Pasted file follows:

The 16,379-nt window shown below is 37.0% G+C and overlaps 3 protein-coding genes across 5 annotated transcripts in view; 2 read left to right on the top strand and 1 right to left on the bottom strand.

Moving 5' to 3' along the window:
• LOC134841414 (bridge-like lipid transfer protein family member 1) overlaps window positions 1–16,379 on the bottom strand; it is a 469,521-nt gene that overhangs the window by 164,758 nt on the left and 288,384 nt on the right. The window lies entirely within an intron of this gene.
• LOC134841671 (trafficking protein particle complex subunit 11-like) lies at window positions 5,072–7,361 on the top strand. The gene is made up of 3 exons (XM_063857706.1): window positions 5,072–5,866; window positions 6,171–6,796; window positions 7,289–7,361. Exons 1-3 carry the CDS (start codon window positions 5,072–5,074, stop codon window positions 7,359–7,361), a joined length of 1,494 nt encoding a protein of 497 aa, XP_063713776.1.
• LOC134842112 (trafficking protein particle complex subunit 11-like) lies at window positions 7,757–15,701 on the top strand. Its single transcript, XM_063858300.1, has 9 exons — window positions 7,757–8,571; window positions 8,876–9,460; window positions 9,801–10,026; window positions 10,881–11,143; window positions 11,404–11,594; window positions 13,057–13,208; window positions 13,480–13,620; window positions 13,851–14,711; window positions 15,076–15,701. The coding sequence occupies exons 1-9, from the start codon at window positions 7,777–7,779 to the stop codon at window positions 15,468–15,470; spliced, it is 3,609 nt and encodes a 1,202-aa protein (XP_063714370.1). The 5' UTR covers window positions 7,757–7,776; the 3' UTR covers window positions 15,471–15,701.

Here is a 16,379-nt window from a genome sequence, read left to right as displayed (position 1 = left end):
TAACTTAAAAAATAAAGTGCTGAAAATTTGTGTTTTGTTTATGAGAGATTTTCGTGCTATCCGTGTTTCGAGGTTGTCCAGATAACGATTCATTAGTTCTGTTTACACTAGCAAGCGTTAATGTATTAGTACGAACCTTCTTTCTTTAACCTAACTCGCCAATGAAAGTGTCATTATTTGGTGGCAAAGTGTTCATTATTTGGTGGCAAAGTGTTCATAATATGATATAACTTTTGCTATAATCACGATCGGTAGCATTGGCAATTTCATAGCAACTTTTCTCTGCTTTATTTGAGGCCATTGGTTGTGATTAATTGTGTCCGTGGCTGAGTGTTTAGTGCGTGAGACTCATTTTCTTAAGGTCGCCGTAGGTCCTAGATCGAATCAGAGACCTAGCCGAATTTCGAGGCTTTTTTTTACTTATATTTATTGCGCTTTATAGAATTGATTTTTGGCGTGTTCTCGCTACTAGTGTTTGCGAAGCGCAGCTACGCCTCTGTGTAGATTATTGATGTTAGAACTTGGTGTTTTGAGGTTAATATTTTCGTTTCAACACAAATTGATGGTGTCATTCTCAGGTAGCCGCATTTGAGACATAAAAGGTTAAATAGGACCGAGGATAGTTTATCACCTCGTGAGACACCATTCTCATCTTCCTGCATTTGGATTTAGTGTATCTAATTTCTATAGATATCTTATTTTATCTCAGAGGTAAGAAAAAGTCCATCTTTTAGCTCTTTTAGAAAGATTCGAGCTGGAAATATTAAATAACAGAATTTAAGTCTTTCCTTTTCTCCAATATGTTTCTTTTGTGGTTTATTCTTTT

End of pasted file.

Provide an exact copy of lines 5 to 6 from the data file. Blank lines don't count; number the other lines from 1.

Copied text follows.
• LOC134842112 (trafficking protein particle complex subunit 11-like) lies at window positions 7,757–15,701 on the top strand. Its single transcript, XM_063858300.1, has 9 exons — window positions 7,757–8,571; window positions 8,876–9,460; window positions 9,801–10,026; window positions 10,881–11,143; window positions 11,404–11,594; window positions 13,057–13,208; window positions 13,480–13,620; window positions 13,851–14,711; window positions 15,076–15,701. The coding sequence occupies exons 1-9, from the start codon at window positions 7,777–7,779 to the stop codon at window positions 15,468–15,470; spliced, it is 3,609 nt and encodes a 1,202-aa protein (XP_063714370.1). The 5' UTR covers window positions 7,757–7,776; the 3' UTR covers window positions 15,471–15,701.

Here is a 16,379-nt window from a genome sequence, read left to right as displayed (position 1 = left end):